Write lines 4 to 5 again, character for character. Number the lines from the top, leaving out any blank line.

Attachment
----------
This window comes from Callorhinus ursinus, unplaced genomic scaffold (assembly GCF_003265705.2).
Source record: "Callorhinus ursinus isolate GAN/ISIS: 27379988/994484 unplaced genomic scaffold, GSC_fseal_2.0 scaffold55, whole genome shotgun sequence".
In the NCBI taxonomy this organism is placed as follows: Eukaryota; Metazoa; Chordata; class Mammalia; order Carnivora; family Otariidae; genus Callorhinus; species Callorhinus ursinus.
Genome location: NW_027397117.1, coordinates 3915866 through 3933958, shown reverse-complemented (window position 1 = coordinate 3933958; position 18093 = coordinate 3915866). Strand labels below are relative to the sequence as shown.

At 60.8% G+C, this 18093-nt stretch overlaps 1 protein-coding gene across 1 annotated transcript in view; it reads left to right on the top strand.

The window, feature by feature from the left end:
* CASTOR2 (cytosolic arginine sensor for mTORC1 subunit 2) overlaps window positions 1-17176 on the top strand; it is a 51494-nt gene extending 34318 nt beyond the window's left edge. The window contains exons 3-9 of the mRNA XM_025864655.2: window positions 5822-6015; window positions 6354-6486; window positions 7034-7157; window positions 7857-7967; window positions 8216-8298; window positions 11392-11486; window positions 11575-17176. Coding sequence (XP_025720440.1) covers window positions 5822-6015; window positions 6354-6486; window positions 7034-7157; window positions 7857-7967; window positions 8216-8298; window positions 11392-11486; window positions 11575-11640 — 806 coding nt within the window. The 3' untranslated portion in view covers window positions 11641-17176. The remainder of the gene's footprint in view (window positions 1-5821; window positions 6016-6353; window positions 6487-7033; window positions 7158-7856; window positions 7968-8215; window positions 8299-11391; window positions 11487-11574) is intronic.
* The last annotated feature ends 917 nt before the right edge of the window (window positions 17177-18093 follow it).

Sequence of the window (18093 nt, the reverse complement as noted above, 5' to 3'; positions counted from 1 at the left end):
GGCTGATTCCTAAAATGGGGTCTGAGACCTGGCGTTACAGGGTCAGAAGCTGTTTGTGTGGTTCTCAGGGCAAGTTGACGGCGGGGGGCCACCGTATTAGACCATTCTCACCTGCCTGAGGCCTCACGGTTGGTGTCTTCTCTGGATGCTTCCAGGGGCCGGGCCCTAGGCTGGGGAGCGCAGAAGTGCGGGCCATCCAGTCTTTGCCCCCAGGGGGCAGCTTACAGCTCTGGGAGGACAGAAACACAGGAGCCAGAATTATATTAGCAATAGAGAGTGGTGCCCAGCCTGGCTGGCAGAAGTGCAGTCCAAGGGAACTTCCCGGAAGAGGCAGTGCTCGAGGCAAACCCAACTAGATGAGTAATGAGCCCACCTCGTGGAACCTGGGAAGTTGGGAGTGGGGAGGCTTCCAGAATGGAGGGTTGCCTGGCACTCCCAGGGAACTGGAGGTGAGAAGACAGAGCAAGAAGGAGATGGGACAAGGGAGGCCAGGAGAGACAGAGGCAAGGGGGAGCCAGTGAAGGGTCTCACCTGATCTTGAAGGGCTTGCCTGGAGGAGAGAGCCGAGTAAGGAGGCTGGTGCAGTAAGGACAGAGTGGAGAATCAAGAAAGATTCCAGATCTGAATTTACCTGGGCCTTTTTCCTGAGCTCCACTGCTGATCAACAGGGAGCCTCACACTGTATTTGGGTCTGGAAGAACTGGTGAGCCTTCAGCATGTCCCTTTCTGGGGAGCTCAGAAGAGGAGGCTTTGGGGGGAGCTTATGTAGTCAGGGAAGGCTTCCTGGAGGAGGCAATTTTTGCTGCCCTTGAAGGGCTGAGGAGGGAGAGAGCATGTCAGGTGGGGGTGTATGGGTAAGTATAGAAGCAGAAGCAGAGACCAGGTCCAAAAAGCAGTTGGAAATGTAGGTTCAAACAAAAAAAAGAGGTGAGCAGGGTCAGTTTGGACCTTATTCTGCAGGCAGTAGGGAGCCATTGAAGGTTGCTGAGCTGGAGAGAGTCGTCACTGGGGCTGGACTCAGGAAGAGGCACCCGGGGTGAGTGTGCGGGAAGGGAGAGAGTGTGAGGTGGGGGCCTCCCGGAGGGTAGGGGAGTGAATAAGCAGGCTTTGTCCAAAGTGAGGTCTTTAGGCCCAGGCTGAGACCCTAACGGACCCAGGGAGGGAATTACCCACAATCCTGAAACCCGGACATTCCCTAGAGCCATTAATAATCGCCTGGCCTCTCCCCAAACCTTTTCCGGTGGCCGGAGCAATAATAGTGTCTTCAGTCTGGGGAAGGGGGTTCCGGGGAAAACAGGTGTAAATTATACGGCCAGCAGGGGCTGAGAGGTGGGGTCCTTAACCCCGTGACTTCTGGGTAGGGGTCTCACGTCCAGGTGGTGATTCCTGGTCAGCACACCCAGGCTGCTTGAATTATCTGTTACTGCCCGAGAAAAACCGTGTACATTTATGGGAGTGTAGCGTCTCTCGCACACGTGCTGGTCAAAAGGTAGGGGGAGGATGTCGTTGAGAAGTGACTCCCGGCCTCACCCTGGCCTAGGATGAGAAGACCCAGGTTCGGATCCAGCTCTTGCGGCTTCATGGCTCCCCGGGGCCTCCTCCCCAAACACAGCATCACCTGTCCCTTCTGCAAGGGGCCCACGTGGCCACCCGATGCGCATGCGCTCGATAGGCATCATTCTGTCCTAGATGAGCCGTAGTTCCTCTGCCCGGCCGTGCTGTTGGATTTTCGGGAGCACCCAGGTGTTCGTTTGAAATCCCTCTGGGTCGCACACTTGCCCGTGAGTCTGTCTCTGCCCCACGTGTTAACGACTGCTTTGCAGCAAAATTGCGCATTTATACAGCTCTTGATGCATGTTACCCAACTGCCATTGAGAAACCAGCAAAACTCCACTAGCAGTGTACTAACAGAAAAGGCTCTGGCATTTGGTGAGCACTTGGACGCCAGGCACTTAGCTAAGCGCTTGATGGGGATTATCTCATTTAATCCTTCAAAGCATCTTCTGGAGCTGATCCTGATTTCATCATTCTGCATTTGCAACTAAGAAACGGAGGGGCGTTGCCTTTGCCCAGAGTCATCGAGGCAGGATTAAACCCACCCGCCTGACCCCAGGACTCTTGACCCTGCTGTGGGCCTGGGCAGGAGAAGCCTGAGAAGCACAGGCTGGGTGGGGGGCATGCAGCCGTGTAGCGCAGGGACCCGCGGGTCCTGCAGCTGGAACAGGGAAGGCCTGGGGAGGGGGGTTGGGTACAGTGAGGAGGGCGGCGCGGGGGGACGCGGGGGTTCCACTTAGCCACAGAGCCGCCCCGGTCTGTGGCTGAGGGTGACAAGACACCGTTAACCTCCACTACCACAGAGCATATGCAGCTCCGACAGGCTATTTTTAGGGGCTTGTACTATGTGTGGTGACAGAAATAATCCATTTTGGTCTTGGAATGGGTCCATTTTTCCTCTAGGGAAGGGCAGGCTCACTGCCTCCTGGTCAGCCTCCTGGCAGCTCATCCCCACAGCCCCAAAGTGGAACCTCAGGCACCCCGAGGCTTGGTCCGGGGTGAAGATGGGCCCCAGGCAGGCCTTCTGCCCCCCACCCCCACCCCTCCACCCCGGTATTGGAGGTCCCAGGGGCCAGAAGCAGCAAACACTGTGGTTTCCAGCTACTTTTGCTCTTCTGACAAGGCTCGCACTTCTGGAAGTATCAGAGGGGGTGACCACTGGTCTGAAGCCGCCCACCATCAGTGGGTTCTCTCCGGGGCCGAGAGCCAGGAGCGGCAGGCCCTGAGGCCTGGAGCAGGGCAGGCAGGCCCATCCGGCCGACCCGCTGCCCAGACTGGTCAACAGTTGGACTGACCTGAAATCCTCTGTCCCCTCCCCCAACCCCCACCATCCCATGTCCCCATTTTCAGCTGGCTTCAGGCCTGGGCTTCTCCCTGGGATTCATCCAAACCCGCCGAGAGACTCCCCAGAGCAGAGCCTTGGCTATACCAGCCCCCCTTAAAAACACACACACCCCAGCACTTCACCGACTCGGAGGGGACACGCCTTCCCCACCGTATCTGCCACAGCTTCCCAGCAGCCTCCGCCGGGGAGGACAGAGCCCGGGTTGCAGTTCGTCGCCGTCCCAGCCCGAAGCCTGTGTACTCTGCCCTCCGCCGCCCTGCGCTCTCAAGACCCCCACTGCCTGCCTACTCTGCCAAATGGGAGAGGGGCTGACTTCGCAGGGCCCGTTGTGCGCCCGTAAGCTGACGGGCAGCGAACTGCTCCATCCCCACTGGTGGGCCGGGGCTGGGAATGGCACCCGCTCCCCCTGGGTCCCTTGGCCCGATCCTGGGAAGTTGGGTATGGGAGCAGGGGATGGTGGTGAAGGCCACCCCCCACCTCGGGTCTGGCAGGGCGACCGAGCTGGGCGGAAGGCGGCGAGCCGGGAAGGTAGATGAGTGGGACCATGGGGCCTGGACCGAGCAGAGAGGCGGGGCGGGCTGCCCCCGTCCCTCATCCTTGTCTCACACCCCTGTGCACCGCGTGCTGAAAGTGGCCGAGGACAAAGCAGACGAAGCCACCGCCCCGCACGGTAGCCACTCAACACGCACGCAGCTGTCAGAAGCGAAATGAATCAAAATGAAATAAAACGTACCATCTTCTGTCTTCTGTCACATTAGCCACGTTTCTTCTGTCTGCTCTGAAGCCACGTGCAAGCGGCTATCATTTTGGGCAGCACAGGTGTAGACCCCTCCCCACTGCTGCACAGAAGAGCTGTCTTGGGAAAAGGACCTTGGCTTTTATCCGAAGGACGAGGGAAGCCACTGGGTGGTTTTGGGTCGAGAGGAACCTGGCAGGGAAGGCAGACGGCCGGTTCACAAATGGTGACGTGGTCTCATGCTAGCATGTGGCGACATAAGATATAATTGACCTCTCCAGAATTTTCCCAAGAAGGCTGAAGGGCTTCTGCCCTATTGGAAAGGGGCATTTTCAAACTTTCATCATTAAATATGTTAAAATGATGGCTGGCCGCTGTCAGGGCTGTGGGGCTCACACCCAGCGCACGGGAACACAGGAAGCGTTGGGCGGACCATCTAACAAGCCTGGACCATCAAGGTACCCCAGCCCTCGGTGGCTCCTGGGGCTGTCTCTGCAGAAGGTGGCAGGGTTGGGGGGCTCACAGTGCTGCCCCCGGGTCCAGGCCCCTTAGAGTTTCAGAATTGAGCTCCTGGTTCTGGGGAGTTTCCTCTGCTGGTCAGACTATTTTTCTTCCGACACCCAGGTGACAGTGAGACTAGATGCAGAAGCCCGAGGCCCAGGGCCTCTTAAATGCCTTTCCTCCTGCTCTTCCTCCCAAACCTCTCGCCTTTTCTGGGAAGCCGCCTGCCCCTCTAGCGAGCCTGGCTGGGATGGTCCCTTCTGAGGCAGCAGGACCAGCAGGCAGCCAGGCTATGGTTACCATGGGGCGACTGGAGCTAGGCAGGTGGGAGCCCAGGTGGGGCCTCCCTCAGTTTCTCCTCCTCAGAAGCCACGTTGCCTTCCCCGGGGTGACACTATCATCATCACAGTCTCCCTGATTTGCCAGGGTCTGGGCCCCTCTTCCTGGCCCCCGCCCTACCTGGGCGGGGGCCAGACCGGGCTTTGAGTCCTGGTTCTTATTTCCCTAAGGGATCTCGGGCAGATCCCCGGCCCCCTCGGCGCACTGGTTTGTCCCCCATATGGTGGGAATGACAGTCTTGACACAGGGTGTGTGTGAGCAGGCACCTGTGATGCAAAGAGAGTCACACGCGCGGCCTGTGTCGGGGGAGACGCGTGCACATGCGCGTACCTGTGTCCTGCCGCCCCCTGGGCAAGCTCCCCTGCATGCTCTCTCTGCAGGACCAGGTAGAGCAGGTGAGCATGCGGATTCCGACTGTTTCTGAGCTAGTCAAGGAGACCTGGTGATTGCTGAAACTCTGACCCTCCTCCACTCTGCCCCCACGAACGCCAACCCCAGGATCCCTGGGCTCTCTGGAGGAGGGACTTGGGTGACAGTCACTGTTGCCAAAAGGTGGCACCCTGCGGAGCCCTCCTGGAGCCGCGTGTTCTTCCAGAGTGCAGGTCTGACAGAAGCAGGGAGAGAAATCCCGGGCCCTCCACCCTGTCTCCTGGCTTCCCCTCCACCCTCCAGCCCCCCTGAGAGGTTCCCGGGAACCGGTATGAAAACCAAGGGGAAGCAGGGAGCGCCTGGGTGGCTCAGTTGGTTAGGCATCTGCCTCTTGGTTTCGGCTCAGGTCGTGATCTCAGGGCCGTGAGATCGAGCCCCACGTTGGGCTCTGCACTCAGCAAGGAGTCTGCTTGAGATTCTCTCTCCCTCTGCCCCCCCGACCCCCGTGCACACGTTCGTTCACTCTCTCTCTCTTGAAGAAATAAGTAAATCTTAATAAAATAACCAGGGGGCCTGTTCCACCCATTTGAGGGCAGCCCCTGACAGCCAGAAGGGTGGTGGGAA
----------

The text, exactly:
Genome location: NW_027397117.1, coordinates 3915866 through 3933958, shown reverse-complemented (window position 1 = coordinate 3933958; position 18093 = coordinate 3915866). Strand labels below are relative to the sequence as shown.

At 60.8% G+C, this 18093-nt stretch overlaps 1 protein-coding gene across 1 annotated transcript in view; it reads left to right on the top strand.